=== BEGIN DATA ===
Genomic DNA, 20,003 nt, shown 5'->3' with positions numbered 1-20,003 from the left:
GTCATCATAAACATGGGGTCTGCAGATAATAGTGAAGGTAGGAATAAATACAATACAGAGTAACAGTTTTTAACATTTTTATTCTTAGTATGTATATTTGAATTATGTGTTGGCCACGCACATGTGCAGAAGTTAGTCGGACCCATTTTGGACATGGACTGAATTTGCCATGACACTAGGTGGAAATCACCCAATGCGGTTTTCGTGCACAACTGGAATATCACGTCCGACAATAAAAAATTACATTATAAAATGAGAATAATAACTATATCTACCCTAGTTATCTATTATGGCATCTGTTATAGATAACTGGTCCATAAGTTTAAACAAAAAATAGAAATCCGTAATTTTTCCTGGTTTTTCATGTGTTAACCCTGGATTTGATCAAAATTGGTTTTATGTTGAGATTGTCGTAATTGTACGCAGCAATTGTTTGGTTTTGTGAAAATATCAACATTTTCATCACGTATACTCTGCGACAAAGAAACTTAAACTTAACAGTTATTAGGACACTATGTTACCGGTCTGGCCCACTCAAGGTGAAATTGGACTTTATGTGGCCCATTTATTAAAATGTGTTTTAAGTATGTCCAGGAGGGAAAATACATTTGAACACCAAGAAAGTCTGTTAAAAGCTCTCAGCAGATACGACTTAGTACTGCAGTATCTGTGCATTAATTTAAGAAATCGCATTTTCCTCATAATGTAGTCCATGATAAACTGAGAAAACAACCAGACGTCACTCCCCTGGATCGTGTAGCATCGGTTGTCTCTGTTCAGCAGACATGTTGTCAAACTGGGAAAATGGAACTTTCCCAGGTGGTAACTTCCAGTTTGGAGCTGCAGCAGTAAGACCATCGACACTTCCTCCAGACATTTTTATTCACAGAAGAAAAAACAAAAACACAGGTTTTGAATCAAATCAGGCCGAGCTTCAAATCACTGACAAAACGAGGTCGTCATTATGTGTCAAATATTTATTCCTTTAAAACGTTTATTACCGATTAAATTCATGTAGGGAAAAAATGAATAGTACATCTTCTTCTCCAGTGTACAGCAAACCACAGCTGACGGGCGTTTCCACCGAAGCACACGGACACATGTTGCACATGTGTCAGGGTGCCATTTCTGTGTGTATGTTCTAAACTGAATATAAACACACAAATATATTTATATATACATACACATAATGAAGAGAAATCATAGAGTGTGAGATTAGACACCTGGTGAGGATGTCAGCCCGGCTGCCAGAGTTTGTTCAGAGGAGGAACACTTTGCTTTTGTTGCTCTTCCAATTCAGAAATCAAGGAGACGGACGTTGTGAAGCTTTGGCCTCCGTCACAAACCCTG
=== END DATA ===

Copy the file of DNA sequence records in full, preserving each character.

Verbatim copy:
Genomic DNA, 20,003 nt, shown 5'->3' with positions numbered 1-20,003 from the left:
GTCATCATAAACATGGGGTCTGCAGATAATAGTGAAGGTAGGAATAAATACAATACAGAGTAACAGTTTTTAACATTTTTATTCTTAGTATGTATATTTGAATTATGTGTTGGCCACGCACATGTGCAGAAGTTAGTCGGACCCATTTTGGACATGGACTGAATTTGCCATGACACTAGGTGGAAATCACCCAATGCGGTTTTCGTGCACAACTGGAATATCACGTCCGACAATAAAAAATTACATTATAAAATGAGAATAATAACTATATCTACCCTAGTTATCTATTATGGCATCTGTTATAGATAACTGGTCCATAAGTTTAAACAAAAAATAGAAATCCGTAATTTTTCCTGGTTTTTCATGTGTTAACCCTGGATTTGATCAAAATTGGTTTTATGTTGAGATTGTCGTAATTGTACGCAGCAATTGTTTGGTTTTGTGAAAATATCAACATTTTCATCACGTATACTCTGCGACAAAGAAACTTAAACTTAACAGTTATTAGGACACTATGTTACCGGTCTGGCCCACTCAAGGTGAAATTGGACTTTATGTGGCCCATTTATTAAAATGTGTTTTAAGTATGTCCAGGAGGGAAAATACATTTGAACACCAAGAAAGTCTGTTAAAAGCTCTCAGCAGATACGACTTAGTACTGCAGTATCTGTGCATTAATTTAAGAAATCGCATTTTCCTCATAATGTAGTCCATGATAAACTGAGAAAACAACCAGACGTCACTCCCCTGGATCGTGTAGCATCGGTTGTCTCTGTTCAGCAGACATGTTGTCAAACTGGGAAAATGGAACTTTCCCAGGTGGTAACTTCCAGTTTGGAGCTGCAGCAGTAAGACCATCGACACTTCCTCCAGACATTTTTATTCACAGAAGAAAAAACAAAAACACAGGTTTTGAATCAAATCAGGCCGAGCTTCAAATCACTGACAAAACGAGGTCGTCATTATGTGTCAAATATTTATTCCTTTAAAACGTTTATTACCGATTAAATTCATGTAGGGAAAAAATGAATAGTACATCTTCTTCTCCAGTGTACAGCAAACCACAGCTGACGGGCGTTTCCACCGAAGCACACGGACACATGTTGCACATGTGTCAGGGTGCCATTTCTGTGTGTATGTTCTAAACTGAATATAAACACACAAATATATTTATATATACATACACATAATGAAGAGAAATCATAGAGTGTGAGATTAGACACCTGGTGAGGATGTCAGCCCGGCTGCCAGAGTTTGTTCAGAGGAGGAACACTTTGCTTTTGTTGCTCTTCCAATTCAGAAATCAAGGAGACGGACGTTGTGAAGCTTTGGCCTCCGTCACAAACCCTG